You can, of course, do the Bosox game—special starting time of 11:05 a.m. so the fans can subsequently pour out into Kenmore Square and cheer on the runners, who started at noon and are then just a mile from the finish line.

I, who grew up a mere musket shot from Concord and a short march from Lexington, have done the day in all of these ways, even unto running from Hopkinton-to-the-Pru one year as a bandit. I must've seen ten Pats-day Sox games from the bleachers in the 1970s and '80d; it seemed our wacky Bill Lee was always losing on Patriots Day, and repairing to the Eliot Lounge way in advance of cocktail hour.

My point is: Never did I feel more a New Englander than I did on Patriots Day, outside in the sunshine, each and every year. And so there it was Monday: guns cracklin' in the eerie pink dawn in Lexington, Curt Schilling finishing his pancakes and driving into town from Medfield in the SUV, even as his wife, Shonda, headed up to Hopkinton to run the race and raise $50,000 for their charity; fans heading every which way—Concord, the sidewalk on Heartbreak Hill, the Fens; the game getting under way; Manny hitting another monster homer (third in three games) to stake Curt to a 5-0 lead; Francona leaving the big guy in for 117 pitches (it's April, Terry!); Manny dropping two in the outfield then flashing that big smile when the crowd mocked him a la A-Rod (he's out new Bill Lee); Manny adding a disputed homer (a classically wacky Pats' Day game, for sure); Catherina Ndereba cruising to her fourth marathon win, first-ever female to do that in Boston, and Hailu Negussie winning the 109th men's race; tributes all over the place to local legend Johnny Kelley, who died last October at age 97, who won Boston twice, was second seven times and, more important still, ran this darned thing 61 times. (I ran alongside him for a mile, back when.)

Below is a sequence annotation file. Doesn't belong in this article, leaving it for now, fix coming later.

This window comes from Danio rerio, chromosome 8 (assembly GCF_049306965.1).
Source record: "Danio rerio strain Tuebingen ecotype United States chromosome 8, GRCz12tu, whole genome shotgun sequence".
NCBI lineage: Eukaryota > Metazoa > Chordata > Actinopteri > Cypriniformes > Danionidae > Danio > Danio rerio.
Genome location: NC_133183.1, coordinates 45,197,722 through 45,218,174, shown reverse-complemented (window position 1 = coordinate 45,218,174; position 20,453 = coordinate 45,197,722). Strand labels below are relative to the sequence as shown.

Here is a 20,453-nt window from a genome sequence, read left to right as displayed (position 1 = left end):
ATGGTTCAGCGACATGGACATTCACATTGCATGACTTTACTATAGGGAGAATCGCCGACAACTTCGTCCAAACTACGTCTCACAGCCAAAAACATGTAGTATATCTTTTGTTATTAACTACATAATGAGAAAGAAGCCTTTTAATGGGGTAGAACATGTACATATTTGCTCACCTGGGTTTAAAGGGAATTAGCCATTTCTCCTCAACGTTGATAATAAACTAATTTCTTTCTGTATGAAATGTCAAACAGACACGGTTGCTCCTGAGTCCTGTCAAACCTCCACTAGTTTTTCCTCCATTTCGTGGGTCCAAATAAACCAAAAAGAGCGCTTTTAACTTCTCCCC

When the smoke had cleared, the Bosox had won 12-7, the laurel wreaths were in place on the champion runners' crowns, the musketeers were hard by the bar at the Colonial Inn in Concord, and I had had a crucial question answered for me. The Sox are still New England's Team. Even if others choose to adopt them, they cannot appropriate them. They are so much a part of the intricate weave of New England that to separate them would be to destroy them, and a part of the region's fabric, too. They cannot grow "bigger" than the foot race or April 19 or the Swan Boats or the tides that wash against the Great Beach on the Cape's seaside shore. If they ever did, they wouldn't be what they are. They wouldn't be Our Red Sox.